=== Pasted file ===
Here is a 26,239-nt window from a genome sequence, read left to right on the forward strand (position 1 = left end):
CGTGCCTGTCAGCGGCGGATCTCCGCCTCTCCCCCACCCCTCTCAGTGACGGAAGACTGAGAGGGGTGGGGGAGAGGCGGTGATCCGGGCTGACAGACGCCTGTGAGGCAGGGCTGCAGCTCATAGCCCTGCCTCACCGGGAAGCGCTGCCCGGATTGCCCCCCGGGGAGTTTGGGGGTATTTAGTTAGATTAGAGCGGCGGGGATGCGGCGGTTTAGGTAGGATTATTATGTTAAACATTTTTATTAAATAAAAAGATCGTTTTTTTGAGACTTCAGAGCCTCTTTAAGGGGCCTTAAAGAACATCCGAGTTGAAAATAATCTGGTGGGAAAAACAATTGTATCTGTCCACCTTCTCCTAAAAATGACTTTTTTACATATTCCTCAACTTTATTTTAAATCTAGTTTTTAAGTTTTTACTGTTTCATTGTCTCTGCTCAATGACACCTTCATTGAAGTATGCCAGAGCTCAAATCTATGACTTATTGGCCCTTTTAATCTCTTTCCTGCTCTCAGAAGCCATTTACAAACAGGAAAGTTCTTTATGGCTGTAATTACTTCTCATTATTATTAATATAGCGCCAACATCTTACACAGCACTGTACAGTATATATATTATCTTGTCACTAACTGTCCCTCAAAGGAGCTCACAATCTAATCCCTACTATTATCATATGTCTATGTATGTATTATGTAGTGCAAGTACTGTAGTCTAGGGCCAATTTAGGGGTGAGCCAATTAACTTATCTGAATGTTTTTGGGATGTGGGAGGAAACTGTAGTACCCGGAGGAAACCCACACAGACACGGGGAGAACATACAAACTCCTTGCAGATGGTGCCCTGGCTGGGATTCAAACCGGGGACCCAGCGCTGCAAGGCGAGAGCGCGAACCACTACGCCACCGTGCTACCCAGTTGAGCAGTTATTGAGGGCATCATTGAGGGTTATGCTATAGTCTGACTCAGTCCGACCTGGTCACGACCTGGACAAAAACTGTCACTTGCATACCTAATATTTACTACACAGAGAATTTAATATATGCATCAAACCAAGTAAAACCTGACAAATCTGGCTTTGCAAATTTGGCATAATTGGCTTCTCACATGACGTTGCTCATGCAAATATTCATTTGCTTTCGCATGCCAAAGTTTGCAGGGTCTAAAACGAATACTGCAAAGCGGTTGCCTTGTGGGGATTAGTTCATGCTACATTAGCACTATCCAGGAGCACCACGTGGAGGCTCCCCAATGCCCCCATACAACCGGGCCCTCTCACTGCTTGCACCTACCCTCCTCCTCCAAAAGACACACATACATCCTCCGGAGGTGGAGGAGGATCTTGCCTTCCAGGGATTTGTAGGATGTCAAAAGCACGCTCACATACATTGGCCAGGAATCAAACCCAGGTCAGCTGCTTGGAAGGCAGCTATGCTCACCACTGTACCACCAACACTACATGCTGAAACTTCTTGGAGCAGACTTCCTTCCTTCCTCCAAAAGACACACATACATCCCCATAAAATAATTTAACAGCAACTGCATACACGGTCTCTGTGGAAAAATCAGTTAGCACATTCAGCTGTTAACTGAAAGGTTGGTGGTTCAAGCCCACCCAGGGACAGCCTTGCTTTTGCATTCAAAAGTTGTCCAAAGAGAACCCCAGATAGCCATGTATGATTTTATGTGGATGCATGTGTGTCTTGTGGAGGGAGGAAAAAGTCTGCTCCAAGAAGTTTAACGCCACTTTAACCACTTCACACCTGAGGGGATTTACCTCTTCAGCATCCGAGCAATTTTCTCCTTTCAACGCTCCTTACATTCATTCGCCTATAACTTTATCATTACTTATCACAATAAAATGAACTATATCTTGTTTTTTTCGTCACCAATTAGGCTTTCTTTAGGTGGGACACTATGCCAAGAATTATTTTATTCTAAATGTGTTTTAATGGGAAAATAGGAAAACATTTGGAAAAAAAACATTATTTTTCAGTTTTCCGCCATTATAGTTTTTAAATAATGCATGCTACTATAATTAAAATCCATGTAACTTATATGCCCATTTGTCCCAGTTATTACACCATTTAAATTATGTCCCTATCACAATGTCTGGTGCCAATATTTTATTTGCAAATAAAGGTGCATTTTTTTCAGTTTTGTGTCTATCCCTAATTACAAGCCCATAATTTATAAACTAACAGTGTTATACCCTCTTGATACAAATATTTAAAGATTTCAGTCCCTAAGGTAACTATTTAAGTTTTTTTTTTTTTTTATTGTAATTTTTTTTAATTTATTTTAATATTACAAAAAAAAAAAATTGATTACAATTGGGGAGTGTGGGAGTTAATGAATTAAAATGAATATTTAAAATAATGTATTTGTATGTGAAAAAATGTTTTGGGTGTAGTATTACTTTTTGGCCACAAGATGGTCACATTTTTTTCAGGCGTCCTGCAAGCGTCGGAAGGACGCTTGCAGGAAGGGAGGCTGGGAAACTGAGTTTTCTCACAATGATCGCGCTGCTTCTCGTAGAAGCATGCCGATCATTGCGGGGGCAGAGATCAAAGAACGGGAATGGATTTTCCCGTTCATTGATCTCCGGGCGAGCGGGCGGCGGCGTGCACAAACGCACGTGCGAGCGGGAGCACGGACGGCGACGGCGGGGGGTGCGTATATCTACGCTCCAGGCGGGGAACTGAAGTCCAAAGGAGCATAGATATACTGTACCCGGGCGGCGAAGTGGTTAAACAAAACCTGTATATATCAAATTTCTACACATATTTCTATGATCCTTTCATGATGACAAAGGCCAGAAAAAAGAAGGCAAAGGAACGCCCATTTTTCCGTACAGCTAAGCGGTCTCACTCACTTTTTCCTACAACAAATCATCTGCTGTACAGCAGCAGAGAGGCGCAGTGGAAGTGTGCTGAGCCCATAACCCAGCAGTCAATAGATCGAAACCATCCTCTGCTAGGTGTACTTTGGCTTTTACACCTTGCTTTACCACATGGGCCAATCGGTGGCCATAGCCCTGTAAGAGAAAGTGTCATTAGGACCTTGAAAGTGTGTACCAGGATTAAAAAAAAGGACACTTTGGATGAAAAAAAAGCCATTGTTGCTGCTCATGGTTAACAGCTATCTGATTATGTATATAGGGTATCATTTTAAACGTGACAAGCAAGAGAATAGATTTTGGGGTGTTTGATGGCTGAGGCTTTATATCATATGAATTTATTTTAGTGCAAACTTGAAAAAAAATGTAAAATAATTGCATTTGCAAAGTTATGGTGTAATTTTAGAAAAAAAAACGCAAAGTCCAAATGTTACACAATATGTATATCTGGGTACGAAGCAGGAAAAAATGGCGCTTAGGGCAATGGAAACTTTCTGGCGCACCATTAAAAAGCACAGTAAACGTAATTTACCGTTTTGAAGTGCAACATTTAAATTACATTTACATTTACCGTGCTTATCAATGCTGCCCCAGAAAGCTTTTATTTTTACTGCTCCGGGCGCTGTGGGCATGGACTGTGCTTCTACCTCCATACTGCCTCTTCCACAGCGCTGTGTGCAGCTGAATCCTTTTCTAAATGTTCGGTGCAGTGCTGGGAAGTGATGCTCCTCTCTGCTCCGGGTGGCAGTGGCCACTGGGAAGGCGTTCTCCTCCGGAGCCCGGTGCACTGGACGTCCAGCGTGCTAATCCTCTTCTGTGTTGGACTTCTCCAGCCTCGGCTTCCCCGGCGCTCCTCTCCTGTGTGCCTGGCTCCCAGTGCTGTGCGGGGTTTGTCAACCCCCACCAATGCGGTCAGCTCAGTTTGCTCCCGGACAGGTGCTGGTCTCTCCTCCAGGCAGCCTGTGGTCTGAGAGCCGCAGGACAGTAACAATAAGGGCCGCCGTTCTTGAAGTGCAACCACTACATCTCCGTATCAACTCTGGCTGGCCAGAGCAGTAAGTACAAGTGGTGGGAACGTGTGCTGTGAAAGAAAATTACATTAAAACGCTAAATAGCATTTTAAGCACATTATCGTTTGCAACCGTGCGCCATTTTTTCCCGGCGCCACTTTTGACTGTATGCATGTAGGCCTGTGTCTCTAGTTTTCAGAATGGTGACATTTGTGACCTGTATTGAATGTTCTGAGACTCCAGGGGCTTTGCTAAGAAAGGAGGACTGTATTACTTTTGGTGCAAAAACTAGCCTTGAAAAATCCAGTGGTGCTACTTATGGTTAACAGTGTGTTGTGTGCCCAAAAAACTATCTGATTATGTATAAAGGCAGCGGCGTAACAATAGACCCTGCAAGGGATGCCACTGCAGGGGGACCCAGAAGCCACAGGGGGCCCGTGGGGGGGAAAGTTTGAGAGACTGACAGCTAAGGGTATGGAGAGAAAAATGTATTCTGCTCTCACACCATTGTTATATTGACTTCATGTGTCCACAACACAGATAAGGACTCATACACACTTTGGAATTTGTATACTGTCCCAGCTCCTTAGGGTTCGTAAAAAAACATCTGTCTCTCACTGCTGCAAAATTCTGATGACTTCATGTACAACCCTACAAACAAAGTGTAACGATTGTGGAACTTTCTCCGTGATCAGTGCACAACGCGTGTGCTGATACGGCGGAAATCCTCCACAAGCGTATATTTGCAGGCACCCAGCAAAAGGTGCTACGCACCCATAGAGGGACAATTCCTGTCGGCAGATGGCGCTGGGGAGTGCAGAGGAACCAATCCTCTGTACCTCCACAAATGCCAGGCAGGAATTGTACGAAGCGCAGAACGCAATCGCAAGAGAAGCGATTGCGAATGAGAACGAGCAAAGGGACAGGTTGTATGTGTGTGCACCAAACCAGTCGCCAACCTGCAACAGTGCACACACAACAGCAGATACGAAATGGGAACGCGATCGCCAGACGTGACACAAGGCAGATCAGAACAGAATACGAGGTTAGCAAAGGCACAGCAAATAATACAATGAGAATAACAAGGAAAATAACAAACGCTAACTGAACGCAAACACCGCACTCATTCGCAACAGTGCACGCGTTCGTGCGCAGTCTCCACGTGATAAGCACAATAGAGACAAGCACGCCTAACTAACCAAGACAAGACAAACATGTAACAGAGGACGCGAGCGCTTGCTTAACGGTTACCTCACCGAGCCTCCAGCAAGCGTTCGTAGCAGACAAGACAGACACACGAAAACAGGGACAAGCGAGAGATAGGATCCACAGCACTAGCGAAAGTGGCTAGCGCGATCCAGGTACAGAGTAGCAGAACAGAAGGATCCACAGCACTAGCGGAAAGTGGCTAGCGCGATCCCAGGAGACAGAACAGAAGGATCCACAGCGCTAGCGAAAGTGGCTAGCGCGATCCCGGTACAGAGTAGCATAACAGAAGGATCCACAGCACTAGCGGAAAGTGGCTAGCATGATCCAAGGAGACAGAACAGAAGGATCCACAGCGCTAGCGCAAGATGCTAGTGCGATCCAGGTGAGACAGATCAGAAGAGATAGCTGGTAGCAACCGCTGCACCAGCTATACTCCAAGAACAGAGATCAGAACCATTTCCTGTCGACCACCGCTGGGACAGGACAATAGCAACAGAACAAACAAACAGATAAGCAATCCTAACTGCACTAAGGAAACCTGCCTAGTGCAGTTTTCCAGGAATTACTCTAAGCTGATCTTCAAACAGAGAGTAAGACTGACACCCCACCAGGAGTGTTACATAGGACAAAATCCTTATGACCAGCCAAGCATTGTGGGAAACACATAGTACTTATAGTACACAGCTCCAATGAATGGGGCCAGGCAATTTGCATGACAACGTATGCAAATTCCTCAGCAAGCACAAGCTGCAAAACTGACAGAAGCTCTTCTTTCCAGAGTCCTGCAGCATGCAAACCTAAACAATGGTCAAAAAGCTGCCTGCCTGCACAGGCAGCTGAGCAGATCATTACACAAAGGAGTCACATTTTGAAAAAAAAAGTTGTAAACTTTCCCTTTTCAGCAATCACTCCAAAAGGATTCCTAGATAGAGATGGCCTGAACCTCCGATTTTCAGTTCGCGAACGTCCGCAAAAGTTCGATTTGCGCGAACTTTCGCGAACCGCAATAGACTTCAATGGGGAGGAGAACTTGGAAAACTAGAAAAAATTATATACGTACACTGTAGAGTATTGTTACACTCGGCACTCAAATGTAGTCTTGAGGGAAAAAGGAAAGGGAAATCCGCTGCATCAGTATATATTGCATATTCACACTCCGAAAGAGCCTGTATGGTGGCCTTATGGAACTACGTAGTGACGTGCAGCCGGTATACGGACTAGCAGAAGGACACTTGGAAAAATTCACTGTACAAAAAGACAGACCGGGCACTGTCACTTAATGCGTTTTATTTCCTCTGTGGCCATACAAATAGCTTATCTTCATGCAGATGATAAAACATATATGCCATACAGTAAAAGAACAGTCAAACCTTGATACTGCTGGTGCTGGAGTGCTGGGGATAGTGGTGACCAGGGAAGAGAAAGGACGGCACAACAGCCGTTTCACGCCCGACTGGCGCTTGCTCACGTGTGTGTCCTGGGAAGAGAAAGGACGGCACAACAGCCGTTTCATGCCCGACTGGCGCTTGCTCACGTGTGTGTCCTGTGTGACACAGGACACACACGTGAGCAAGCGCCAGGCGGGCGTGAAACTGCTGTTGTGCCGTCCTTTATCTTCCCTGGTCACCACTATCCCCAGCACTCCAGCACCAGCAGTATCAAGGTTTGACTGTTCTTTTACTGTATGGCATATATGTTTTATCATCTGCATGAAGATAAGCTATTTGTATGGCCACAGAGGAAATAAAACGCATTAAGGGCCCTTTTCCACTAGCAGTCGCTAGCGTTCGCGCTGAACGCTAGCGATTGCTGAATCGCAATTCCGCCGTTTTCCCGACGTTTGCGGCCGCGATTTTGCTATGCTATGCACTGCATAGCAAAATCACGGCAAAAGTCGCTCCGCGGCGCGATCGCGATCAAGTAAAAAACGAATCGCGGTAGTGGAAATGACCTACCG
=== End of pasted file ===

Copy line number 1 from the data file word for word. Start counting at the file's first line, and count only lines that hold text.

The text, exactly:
Here is a 26,239-nt window from a genome sequence, read left to right on the forward strand (position 1 = left end):